Adoption billboards raise ethical questions
Adoption billboards raise questions
When they found out they couldn't have any more biological children several years ago, Tom and Claire Halverson decided to adopt.
They waited until their daughter was in her mid-teens to start trying three years ago, but after not finding a child to adopt, they became frustrated.
So they took an unusual route to find a potential birth mother: roadside advertising.
The LaPorte, Minn., couple travels to craft fairs, and while on the road they have put up almost 90 signs across Iowa and Minnesota over the last few weeks, including one in Duluth, advertising that they want to adopt a child.
Some in the adoption industry say that approach raises ethical questions. But it appears to have worked for the Halversons: Only a few weeks after putting up one of their handmade 3-foot-by-4-foot billboards, a pregnant woman in Des Moines responded. The Halversons said she is interested in giving them her baby in November.
Still, they're hoping the signs prompt even more calls. They said a failed adoption earlier this year taught them how difficult the process can be.
"Until the adoption goes through, I'm not convinced it's going to happen at all," Tom Halverson said.
A couple advertising that they want to adopt is nothing new, but Adam Pertman, executive director of the Evan B. Donaldson Adoption Institute, a nonprofit research, policy and adoption education organization, said it's typically done more discreetly. Pertman said ads often appear online or in newspapers, but the information is typically vague.
"Forming a family, whether biological or through adoption, is a private, personal act," he said.
Pertman said he's never heard of a family using billboards to advertise they want to adopt, and couldn't find any news story that has featured this before.
"It's apparently unprecedented," he said.
And being so open about wanting to adopt does bring up some ethical concerns, Pertman said.
"One of the reasons this is so startling and discomforting is that we really do think of billboards as selling products," he said. "It's disconcerting to think that suddenly selling a family is equivalent to adoption."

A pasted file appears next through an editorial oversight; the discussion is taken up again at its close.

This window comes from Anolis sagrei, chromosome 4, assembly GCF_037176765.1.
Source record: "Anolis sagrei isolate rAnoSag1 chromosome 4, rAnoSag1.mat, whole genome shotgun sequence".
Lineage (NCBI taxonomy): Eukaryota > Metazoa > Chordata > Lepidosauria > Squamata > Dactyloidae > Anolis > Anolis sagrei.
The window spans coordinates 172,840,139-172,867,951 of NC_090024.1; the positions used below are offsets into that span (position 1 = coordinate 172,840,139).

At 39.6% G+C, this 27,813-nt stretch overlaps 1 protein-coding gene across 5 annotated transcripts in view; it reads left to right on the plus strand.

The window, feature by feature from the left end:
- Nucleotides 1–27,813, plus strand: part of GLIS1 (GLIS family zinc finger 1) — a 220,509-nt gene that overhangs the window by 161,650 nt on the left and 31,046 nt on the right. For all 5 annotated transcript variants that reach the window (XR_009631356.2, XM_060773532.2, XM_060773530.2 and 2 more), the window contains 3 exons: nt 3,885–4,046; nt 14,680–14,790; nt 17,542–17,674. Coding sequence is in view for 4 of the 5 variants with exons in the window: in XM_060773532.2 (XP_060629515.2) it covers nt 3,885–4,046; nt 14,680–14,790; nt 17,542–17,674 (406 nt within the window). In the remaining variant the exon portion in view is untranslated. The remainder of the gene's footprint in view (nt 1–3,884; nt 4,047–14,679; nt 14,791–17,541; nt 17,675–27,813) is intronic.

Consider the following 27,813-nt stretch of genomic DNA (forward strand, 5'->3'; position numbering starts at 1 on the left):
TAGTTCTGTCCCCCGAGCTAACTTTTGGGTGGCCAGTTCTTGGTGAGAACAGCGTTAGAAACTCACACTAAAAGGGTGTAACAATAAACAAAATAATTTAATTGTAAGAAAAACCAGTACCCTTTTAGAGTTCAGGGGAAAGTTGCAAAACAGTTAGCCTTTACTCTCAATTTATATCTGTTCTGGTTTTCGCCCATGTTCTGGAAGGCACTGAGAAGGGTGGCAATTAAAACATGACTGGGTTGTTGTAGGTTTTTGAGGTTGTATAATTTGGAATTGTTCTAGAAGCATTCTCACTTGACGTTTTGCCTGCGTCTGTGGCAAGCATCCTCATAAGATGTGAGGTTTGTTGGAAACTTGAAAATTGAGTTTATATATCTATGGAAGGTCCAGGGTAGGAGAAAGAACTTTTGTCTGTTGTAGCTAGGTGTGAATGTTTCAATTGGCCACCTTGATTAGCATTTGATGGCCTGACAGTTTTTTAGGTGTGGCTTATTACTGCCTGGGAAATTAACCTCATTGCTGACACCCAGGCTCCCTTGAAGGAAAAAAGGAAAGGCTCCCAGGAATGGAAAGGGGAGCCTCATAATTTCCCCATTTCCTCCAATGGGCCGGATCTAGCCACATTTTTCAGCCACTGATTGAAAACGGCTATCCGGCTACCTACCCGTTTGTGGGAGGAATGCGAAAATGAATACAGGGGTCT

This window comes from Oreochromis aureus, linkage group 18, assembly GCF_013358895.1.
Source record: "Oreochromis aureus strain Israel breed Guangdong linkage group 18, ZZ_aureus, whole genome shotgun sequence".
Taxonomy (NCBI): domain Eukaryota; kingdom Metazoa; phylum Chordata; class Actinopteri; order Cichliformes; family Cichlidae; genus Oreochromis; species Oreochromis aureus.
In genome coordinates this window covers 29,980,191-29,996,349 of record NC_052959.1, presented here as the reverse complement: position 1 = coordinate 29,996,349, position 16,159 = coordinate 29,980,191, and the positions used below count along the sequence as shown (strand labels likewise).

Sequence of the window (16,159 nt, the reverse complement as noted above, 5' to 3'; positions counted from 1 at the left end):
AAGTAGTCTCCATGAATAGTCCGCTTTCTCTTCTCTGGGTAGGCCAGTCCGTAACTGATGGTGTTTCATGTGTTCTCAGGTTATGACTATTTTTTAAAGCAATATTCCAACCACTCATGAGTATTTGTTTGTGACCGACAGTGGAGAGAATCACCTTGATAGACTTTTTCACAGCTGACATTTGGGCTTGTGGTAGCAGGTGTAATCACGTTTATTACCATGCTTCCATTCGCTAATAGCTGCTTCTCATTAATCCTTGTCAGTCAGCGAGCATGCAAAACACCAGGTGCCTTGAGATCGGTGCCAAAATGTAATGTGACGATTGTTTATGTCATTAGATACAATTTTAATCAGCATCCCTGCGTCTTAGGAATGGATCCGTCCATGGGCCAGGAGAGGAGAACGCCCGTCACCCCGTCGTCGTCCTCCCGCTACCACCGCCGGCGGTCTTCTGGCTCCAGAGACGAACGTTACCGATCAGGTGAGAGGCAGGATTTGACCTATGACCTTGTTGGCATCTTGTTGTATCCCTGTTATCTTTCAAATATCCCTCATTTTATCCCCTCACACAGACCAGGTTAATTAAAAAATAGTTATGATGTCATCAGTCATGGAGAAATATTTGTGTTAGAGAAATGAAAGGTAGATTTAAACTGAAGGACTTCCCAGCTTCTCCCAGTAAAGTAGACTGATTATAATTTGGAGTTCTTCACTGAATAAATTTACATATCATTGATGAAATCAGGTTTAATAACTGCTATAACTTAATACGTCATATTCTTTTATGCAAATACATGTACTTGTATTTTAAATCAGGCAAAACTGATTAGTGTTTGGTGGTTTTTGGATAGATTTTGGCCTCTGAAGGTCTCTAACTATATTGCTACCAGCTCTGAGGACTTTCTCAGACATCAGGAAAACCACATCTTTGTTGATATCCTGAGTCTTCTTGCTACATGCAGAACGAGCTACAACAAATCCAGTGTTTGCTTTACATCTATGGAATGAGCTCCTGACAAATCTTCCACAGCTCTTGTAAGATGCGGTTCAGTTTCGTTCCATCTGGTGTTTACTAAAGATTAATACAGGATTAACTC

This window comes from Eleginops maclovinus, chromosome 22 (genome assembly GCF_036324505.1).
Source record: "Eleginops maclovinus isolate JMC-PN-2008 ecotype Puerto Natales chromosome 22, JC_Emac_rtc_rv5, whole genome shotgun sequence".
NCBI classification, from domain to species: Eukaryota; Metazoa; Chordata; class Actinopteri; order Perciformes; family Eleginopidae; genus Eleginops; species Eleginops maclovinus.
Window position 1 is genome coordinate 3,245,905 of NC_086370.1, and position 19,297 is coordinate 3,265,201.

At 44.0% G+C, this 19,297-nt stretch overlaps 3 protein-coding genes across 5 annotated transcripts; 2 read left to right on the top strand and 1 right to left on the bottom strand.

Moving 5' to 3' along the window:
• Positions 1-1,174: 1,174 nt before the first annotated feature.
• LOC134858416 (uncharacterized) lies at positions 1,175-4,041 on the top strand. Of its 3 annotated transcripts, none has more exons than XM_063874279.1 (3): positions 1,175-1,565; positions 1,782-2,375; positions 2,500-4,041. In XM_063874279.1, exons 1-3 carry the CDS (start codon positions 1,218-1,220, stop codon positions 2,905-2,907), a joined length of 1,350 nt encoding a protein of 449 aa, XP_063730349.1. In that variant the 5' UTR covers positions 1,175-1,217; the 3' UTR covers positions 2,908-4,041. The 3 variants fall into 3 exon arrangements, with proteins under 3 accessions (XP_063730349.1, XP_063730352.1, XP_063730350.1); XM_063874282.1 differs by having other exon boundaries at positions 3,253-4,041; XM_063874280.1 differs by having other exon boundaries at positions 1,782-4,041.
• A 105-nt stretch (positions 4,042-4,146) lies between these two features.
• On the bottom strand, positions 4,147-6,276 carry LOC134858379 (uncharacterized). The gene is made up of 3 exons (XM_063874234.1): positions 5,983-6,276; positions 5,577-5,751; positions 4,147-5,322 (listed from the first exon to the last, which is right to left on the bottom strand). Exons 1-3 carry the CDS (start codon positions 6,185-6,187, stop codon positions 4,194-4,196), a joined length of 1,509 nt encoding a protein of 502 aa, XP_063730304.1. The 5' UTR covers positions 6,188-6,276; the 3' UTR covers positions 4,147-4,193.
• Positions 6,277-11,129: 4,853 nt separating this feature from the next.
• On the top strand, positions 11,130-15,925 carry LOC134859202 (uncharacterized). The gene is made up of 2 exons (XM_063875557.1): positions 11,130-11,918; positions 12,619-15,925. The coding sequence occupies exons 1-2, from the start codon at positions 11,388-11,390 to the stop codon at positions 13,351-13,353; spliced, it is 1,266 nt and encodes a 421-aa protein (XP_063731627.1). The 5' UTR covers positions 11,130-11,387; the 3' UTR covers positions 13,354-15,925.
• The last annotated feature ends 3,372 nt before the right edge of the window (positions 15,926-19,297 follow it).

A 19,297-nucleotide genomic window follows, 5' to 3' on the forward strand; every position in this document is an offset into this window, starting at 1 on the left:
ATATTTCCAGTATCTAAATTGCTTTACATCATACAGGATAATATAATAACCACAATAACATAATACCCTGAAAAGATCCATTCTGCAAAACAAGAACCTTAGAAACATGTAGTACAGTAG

The Halversons don't see what they're doing as unethical, but instead simply want to reach as many people as possible about their desire to adopt a child, preferably an infant.
"Ideally we would like to adopt a baby so we can raise a child on our own," he said. "But we're just hoping for a healthy, normal kid."
Maryjane Westra, director of the Permanent Family Resource Center, a Fergus Falls, Minn.-based agency that is working with the Halversons on their adoption, said she encourages her clients to be creative when getting the word out about their desire to adopt.
"Other families have done things like videos, which we help distribute to other agencies," she said. "Other families send out [information] with their Christmas lists, put it on the Internet. The only way to find a baby is to be creative and more aggressive."
The Halversons said they believe the advertising might also save them money. The average cost to adopt an infant can range from $15,000 to $30,000, Pertman said, with the costs going to agency fees, home studies and lawyers.
The Halversons said that if they find a child on their own they'll end up paying about $12,000; Westra said her agency still will charge the same amount no matter what to cover the costs of interviewing potential birth mothers that either the Halversons or the agency find.
The Halversons' billboards and road signs direct people to their Web site, www.tomhalverson.com, which provides information about their lives and paints an idyllic scene of children living in the country and swimming, fishing, hiking, riding horses and playing with one their five cats and dogs.
But the site provides a piece of information that raises ethical questions about adoption: The Halversons say they would be willing to house a woman until she delivers the baby.
Even Westra, the director of the agency that's handling the Halversons' adoption, isn't comfortable with that idea.
While it's legal to provide things such as housing, food and reimbursement of medical bills, at times adoptive families can walk a fine line between paying for legitimate expenses and appearing to buy the baby.
"Saying that the mother can stay with the family gives off alarm bells," Westra said. "When a judge asks [a birth mother] if she has had any influences, if giving up the baby was a free decision, of course she's going to say yes."
"They think, 'Oh my God, I've made a deal with these folks,' " she said. "Women can feel indebted to them; they can feel guilty if they don't adopt to them."
But the Halversons say they don't believe it would be unethical. They said it would be helpful to a woman looking to give up her baby for adoption.
And Tom Halverson said that for a family like theirs with a modest income, out-of-the-ordinary ideas are needed to help with the adoption.
"We're not like a typical, well-to-do, pay-for-a-baby type family," Halverson said. "If you can get a baby, it's like hitting the lottery."